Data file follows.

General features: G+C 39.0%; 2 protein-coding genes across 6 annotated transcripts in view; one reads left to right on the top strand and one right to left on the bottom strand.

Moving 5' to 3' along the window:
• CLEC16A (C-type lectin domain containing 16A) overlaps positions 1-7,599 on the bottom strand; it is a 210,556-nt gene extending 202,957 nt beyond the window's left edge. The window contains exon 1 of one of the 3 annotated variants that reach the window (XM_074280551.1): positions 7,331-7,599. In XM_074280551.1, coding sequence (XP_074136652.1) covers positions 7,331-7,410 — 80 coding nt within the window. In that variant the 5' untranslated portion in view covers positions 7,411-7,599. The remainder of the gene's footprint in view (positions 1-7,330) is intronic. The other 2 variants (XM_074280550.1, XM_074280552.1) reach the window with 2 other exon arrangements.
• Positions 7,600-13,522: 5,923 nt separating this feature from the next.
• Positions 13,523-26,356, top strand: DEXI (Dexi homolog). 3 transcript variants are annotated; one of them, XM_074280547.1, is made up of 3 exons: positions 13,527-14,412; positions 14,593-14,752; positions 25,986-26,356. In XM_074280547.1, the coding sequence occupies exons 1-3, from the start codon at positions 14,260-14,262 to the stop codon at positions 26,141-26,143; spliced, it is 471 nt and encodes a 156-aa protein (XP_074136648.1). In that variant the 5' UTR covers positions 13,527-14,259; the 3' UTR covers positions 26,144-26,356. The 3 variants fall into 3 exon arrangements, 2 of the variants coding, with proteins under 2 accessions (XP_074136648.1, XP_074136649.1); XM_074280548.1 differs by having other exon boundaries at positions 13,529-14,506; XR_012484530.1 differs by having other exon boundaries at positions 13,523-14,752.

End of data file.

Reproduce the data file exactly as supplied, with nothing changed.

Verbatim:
General features: G+C 39.0%; 2 protein-coding genes across 6 annotated transcripts in view; one reads left to right on the top strand and one right to left on the bottom strand.

Moving 5' to 3' along the window:
• CLEC16A (C-type lectin domain containing 16A) overlaps positions 1-7,599 on the bottom strand; it is a 210,556-nt gene extending 202,957 nt beyond the window's left edge. The window contains exon 1 of one of the 3 annotated variants that reach the window (XM_074280551.1): positions 7,331-7,599. In XM_074280551.1, coding sequence (XP_074136652.1) covers positions 7,331-7,410 — 80 coding nt within the window. In that variant the 5' untranslated portion in view covers positions 7,411-7,599. The remainder of the gene's footprint in view (positions 1-7,330) is intronic. The other 2 variants (XM_074280550.1, XM_074280552.1) reach the window with 2 other exon arrangements.
• Positions 7,600-13,522: 5,923 nt separating this feature from the next.
• Positions 13,523-26,356, top strand: DEXI (Dexi homolog). 3 transcript variants are annotated; one of them, XM_074280547.1, is made up of 3 exons: positions 13,527-14,412; positions 14,593-14,752; positions 25,986-26,356. In XM_074280547.1, the coding sequence occupies exons 1-3, from the start codon at positions 14,260-14,262 to the stop codon at positions 26,141-26,143; spliced, it is 471 nt and encodes a 156-aa protein (XP_074136648.1). In that variant the 5' UTR covers positions 13,527-14,259; the 3' UTR covers positions 26,144-26,356. The 3 variants fall into 3 exon arrangements, 2 of the variants coding, with proteins under 2 accessions (XP_074136648.1, XP_074136649.1); XM_074280548.1 differs by having other exon boundaries at positions 13,529-14,506; XR_012484530.1 differs by having other exon boundaries at positions 13,523-14,752.